Monday, February 18

Life of an Athlete: Losses don’t define UCLA men’s volleyball

Editor’s note: UCLA men’s volleyball player Steve O’Dell is writing a biweekly guest column pertaining to his experiences as a Division I student-athlete. Every other Wednesday, the Daily Bruin will run a perspective piece from O’Dell focusing on a facet of his experience at UCLA.

With less than two weeks of training, our team hopped on a charter bus and drove to Santa Barbara for a season-opening tournament on Jan. 9 where we were scheduled to play St. Francis College, Indiana University–Purdue University Fort Wayne and Limestone College. The most daunting part of the trip was how quickly the matches occurred; we played three games in two days. Think of it like having a midterm on Thursday, and then two on Friday – not easy. Thankfully, we came away with three precious wins.

The following weekend, we traveled to Provo, Utah to take on Brigham Young University for our first Mountain Pacific Sports Federation matchup of the season. Playing volleyball in Provo is no easy task. UCLA has not won a game there since 2009. However, this year we were determined to change that.

When the team starts to travel, the athletic challenges often come head to head with academic ones. We were scheduled to leave UCLA around 10 a.m. Thursday. I had to reschedule a quiz originally supposed to take place at 2 p.m. to immediately after my discussion, which ended at 9:50 a.m. I finished as fast as I could, and sprinted from Haines Hall down to the Ackerman Turnaround just in time to catch our bus to Los Angeles International Airport.

Shortly after checking into our hotel in Provo, we hopped back on the bus for our first practice at BYU’s legendary Smith Fieldhouse. After practice, we closed out the night watching video together as a team.

The next morning we ate breakfast, watched some more video and went back to the Fieldhouse for “serve and pass,” basically a light practice and walk-through in preparation for the match. When practice ended, we went back to the hotel to study, take naps and get mentally prepared for the match.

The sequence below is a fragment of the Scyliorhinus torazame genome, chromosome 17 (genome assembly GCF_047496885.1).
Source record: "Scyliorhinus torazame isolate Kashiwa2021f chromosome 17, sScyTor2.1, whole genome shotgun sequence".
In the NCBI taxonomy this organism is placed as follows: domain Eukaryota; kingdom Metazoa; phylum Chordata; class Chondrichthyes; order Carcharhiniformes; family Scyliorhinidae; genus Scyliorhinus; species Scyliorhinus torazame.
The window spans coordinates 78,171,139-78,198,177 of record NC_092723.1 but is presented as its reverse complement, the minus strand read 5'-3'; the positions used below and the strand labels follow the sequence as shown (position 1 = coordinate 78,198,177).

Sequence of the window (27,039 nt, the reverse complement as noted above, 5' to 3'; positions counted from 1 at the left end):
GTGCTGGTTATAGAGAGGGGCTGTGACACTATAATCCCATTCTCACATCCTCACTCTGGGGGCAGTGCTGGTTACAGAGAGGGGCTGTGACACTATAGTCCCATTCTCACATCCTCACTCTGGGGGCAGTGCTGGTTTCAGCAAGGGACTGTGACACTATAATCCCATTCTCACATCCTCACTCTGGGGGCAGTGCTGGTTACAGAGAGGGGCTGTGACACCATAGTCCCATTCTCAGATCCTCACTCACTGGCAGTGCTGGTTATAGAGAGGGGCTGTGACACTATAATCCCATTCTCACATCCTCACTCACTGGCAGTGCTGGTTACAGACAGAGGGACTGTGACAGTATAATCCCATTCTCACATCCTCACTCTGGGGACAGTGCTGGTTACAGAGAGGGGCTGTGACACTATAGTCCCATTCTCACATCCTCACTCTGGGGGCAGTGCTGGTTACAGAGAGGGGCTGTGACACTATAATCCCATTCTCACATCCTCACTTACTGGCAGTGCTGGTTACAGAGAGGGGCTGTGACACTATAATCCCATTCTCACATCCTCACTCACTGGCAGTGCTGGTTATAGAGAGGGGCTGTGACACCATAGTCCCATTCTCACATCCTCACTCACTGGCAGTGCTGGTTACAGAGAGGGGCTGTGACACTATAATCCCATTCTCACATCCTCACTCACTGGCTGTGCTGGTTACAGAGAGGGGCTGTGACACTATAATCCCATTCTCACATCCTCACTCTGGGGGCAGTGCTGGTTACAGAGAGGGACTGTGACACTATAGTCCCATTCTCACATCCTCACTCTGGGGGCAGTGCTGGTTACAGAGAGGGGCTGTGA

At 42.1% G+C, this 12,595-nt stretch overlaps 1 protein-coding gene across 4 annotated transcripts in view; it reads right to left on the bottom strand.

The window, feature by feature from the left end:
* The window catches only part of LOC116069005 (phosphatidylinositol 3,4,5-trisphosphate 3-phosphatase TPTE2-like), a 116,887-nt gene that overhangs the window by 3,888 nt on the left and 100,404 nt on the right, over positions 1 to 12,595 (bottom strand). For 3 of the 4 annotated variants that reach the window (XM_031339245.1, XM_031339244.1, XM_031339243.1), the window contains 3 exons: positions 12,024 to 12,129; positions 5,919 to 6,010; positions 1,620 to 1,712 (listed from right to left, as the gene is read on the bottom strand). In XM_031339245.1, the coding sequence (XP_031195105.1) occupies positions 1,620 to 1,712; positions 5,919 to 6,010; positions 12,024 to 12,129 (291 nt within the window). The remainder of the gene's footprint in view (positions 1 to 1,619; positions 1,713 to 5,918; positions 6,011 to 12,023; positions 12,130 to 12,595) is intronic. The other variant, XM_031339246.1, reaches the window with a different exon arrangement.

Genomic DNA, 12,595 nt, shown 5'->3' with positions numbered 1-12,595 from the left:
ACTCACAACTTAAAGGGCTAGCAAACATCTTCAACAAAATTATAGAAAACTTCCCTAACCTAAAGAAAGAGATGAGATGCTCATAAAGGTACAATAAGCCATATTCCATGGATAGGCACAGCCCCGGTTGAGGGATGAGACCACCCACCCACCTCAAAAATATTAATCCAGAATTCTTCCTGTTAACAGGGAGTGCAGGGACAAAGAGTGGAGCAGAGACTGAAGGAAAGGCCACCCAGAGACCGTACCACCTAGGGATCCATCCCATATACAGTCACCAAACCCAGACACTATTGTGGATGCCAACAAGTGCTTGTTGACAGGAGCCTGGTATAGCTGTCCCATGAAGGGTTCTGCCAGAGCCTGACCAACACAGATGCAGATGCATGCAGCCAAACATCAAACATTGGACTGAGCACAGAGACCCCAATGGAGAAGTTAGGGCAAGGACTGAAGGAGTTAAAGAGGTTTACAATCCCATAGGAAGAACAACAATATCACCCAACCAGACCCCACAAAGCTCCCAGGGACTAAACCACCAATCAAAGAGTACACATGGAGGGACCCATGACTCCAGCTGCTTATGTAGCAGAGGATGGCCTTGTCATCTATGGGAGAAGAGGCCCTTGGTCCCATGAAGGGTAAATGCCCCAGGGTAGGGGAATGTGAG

Having won 27 straight home matches, BYU is undoubtedly the toughest place to play in our conference. There are three major factors that contribute to BYU’s home-court advantage, which has undoubtedly helped to facilitate this incredible winning streak.

First, the elevation: playing at nearly 5,000 feet above sea level causes the ball to travel further than it would normally. Secondly, BYU packs the Fieldhouse with some of the wildest – in the best way possible – fans in the conference. We played in front of nearly 5,000 screaming fans. Lastly, the BYU team is hands down a tough team. The Cougars are physical and well-coached. We understood the challenges ahead and thought we had a good chance at coming away with two wins.

The first night we got crushed. We lost the first set 25-12, the second 25-17 and the third 25-17. It was the worst loss most guys on our team had ever experienced. The next morning we watched the match as a team – it was rough. We made a lot of mistakes and did not execute well. Personally, I felt dejected. I was one of the veterans on the floor and I couldn’t get it done.

The younger guys needed me to step it up, and I failed.

We came in the second night determined not to have a repeat performance. We know we have a good team, and we didn’t want to leave Provo with a bad taste in our mouths. As the second match began, we jumped out to a big lead early and executed well on many of our failings from the first night. We won the first set handily, 25-17. In the second set, BYU stormed back; it was a battle from the first point to the last. Unfortunately, we came up short, losing in a deuce set, 26-24. As the match continued, BYU slowly overpowered us; we lost the next two sets, 25-20 and 25-15, and eventually the match.

Our record for the weekend stands at 0-2. If you were to ask anyone on our team if he was sad or disappointed, the answer would be yes. But it doesn’t mean that those games will define who we are or how we will play in the future.

As John Wooden famously said, “Success is peace of mind, which is a direct result of self-satisfaction in knowing you made the effort to do your best to become the best that you are capable of becoming.”

We did our best, we fought adversity, we learned, we grew together as a team. That is success. Although we may have lost those two matches, I am proud of our team. I am proud of our progress and I know, that in the end, we are going to be just fine.

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  • JB

    I was at the Saturday match. UCLA put quite a scare into the Cougar faithful in that first set. The Bruins are young, and I expect them to come together as the season progresses. They could make noise in the conference tournament. I love the way Speraw has his team play.